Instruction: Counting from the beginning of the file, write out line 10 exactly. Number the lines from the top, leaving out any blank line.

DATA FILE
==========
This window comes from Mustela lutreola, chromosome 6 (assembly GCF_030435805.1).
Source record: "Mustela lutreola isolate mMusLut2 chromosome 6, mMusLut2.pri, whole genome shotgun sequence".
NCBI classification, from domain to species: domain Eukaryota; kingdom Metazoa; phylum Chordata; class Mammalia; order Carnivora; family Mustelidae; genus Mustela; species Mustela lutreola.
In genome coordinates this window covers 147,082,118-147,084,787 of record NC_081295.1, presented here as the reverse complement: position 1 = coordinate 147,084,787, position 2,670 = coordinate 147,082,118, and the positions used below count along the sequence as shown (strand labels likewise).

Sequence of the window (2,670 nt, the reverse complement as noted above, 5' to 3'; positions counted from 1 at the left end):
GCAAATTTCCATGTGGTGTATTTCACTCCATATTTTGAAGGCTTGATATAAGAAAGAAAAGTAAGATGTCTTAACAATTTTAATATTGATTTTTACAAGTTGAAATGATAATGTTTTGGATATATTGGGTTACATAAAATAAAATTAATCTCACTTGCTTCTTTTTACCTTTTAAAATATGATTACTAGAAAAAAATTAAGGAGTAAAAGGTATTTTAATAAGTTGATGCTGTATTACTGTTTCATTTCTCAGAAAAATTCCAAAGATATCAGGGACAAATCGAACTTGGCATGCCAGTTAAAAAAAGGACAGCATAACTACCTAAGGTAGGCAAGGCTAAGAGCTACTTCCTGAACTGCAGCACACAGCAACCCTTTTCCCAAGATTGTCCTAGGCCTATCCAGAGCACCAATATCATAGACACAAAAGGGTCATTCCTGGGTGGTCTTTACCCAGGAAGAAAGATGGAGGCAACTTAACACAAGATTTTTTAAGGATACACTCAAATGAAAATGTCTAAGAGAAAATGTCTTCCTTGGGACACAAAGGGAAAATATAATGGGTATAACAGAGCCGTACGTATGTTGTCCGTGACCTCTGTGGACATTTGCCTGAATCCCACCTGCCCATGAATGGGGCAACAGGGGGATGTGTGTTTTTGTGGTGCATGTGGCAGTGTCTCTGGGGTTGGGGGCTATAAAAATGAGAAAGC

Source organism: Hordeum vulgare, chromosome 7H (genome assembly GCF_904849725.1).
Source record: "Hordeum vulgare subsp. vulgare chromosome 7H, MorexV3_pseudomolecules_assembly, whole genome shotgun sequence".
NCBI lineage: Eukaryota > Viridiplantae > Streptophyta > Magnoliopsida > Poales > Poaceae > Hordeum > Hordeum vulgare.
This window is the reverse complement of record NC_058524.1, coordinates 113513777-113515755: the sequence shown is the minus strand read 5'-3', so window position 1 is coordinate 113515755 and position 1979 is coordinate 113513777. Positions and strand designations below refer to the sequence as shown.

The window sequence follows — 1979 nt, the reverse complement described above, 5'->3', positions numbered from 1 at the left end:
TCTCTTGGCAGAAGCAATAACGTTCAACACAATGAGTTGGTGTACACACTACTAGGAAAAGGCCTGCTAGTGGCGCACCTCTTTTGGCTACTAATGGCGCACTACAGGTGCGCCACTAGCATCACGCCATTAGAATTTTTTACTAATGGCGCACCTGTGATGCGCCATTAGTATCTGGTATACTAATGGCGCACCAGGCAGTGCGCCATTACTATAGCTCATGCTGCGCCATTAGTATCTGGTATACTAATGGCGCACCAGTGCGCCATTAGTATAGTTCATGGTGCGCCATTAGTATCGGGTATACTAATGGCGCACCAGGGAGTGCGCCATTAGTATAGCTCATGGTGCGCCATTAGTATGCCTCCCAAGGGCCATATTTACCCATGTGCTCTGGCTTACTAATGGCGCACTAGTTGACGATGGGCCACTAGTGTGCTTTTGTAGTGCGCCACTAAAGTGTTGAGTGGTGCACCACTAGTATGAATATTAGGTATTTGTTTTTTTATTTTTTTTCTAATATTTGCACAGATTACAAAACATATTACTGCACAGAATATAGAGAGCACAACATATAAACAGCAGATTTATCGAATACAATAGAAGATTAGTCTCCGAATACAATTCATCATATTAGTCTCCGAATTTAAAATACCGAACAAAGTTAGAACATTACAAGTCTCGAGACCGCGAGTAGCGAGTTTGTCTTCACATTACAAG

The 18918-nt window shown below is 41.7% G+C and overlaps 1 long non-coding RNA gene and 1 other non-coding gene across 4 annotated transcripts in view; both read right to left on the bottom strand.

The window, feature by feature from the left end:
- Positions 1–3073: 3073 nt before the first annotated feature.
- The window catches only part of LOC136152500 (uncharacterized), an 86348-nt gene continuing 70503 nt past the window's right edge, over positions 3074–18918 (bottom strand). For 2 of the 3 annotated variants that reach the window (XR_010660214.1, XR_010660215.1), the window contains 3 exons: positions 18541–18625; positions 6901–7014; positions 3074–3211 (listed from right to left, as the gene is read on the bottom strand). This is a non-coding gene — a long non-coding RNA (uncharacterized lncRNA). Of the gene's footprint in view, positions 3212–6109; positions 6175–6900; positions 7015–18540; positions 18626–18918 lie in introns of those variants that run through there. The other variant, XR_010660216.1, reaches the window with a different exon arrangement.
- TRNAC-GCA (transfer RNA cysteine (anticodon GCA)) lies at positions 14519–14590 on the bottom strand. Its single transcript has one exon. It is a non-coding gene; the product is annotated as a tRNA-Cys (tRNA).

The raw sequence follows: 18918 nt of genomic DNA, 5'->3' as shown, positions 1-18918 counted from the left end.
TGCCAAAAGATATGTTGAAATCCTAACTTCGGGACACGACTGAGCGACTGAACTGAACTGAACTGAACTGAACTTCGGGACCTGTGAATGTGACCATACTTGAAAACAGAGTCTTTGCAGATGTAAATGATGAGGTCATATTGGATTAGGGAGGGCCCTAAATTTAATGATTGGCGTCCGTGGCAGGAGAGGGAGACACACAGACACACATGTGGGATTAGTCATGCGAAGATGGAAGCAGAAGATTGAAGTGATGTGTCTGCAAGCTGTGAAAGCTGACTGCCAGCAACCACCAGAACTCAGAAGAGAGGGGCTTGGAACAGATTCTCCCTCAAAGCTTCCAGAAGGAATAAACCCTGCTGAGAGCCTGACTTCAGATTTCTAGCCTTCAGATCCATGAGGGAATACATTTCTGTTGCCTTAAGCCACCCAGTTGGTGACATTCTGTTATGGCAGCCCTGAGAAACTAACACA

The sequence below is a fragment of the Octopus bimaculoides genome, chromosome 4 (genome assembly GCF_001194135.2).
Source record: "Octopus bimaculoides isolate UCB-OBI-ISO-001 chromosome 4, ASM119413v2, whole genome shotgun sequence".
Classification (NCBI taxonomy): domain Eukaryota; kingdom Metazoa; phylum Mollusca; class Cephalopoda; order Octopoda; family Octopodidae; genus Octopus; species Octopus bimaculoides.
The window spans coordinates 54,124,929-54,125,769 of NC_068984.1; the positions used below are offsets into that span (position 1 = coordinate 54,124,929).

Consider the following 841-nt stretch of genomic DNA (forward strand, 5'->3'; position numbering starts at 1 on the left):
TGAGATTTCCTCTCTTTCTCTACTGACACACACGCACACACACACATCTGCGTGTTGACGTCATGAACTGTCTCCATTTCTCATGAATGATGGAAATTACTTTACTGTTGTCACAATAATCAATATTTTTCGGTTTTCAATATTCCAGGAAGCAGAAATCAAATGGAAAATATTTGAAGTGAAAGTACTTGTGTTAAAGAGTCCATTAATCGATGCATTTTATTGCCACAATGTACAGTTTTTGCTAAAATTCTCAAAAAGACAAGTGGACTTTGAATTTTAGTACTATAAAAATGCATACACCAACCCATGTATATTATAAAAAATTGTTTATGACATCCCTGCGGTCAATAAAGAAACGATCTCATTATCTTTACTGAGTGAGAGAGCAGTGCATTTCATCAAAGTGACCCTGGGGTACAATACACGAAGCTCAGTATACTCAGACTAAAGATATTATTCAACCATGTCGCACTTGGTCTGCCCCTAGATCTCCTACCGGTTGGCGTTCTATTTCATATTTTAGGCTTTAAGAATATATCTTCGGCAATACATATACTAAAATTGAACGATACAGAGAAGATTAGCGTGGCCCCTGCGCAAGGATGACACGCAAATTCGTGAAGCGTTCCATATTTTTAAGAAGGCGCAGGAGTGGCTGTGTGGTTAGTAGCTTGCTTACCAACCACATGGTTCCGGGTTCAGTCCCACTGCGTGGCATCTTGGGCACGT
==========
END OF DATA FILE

This window is the reverse complement of record NC_058524.1, coordinates 113513777-113515755: the sequence shown is the minus strand read 5'-3', so window position 1 is coordinate 113515755 and position 1979 is coordinate 113513777. Positions and strand designations below refer to the sequence as shown.